The holiday season is well under way! As all those orders head out the door, many minds in ecommerce start to look at what’s ahead in the new year. It has been another year of twists, turns, developments, and growth. The last few years certainly have not been calm and quiet in the world of online business.
This year we’ve seen continuing supply chain issues, growth in brick-and-mortar commerce, rising costs and inflation, and more. And yet, the outlook for ecommerce has never looked brighter. Understanding the trends that will emerge in 2023 is the key to ensuring your store remains successful and growing.
We’ve narrowed it down to just 5 trends that we believe will shape customer experience and how they engage with ecommerce brands in the months ahead.
#1 - Customers will expect better omnichannel experiences
Before the pandemic, omnichannel was a big trend in ecommerce. Of course, with everything from nationwide lockdowns to a slowed down supply chain, one key channel fell significantly - in-person retail. For those merchants with online and physical stores, this was a big blow. However it did herald in a huge period of growth for ecommerce, and so more merchants focussed on those omnichannel experiences just without brick-and-mortar playing a big role.
Fast forward to 2022, and brick-and-mortar is not only back but outpacing ecommerce growth leading to swathes of lay-offs in the industry. The fear was that everything would return to that pre-pandemic balance between online and offline. While the growth in ecommerce has slowed down, there’s one thing that’s changed from 2019. Customers now not only fully understand the benefits of ecommerce, they also understand how it plays into the other channels they engage with including brick-and-mortar retail.
So, we’re returning to that omnichannel trend but with a much more informed customer base with higher expectations.
That means in 2023, it’s time to not only integrate all your channels, but to find new ways to use omnichannel strategically to enhance the overall customer experience. For example:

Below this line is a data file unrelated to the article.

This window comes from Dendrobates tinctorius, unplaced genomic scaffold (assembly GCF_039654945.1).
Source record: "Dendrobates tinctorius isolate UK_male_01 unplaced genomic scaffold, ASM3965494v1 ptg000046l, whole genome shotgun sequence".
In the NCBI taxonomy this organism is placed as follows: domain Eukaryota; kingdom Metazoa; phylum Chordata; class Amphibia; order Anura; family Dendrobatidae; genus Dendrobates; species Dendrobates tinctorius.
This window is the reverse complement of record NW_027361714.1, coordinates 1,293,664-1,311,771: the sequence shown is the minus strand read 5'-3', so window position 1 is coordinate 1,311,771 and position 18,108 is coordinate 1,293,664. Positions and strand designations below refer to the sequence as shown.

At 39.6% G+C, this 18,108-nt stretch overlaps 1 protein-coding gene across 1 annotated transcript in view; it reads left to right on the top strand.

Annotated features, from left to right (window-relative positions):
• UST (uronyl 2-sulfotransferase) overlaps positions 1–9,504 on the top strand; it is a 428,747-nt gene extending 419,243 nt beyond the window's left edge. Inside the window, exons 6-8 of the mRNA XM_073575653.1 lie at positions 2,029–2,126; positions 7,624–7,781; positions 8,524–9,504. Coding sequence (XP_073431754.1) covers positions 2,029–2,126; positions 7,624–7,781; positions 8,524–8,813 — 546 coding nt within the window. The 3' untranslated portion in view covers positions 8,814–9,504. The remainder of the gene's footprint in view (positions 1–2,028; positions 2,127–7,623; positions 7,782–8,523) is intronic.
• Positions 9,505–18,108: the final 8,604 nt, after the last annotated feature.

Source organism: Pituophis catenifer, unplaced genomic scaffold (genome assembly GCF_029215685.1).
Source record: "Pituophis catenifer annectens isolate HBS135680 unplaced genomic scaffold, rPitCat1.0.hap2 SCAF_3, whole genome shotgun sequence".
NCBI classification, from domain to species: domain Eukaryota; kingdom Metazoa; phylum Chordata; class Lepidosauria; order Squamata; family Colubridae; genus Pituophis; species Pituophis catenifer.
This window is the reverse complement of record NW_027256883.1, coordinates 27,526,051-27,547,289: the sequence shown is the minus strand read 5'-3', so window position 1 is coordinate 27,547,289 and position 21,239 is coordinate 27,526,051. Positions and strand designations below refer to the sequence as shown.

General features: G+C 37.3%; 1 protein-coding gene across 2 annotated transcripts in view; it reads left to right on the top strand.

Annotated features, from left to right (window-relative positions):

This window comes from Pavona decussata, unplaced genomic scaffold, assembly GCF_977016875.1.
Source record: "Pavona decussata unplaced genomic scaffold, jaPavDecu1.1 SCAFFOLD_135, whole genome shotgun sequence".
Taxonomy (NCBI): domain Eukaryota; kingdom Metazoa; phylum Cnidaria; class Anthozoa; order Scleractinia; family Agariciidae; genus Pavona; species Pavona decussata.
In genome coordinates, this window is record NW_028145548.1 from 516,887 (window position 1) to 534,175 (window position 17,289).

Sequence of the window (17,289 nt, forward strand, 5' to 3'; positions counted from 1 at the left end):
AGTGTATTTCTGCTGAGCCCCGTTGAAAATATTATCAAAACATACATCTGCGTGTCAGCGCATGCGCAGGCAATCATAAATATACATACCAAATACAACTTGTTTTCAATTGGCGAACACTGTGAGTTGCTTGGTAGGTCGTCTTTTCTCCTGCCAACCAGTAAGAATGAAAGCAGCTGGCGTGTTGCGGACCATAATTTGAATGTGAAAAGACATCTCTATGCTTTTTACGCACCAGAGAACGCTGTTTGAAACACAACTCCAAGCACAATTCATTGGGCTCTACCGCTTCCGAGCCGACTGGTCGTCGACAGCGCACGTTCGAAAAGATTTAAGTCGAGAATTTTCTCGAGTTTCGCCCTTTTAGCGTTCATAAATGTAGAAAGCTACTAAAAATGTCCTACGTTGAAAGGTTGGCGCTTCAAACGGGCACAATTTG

- Offering in-person delivery and collection options on your online store
- Allowing in-store customers to return online
- Using email and SMS to target local customers with information and promotions in your physical store
- Making better use of local SEO and local business tools online, such as Google Business Profile
#2 - They’ll also expect more from their post-purchase experience
Following along similar lines of high customer expectations, they’re also going to want more from their post-purchase experience. This has been a growing expectation due to severe supply chain issues which started in late 2021. As they’ve carried into 2022, customers are now more aware than ever of the impact the supply chain can have on their online shopping experience. The more issues they face here, the more they’ll move back towards brick-and-mortar which is a problem for online-only, DTC businesses.
The biggest issue customers face in post-purchase is around shipping and delivery. 45% of consumers in one survey said they would not recommend a brand due to late deliveries. In the same survey, 48% of customers said poor delivery experiences would cause them to stop shopping with a brand. On the other hand, 72% said they’d increase their spending with a brand that provided positive delivery experiences, and 82% would share those experiences with relatives and friends.
The reward then is clear, and essential to growth. One area which is easy for merchants to build on is around order communication. 85% of customers want proactive communication from brands about their orders. This can be achieved through automated email workflows, and more robust, self-service tracking tools. 67% of customers prefer self-service options, so by adding these to your post-purchase experience you’ll give them exactly what they want.
#3 - Younger generations will continue to enter the market and shake it up
Every year, more young people enter the market for ecommerce. Especially in the last year or so, we’ve started to see the real impact of how these younger generations interact with the internet and engage with brands. This then influences customer experience - what matters to these customers? Where do they discover brands? How do they engage with ecommerce?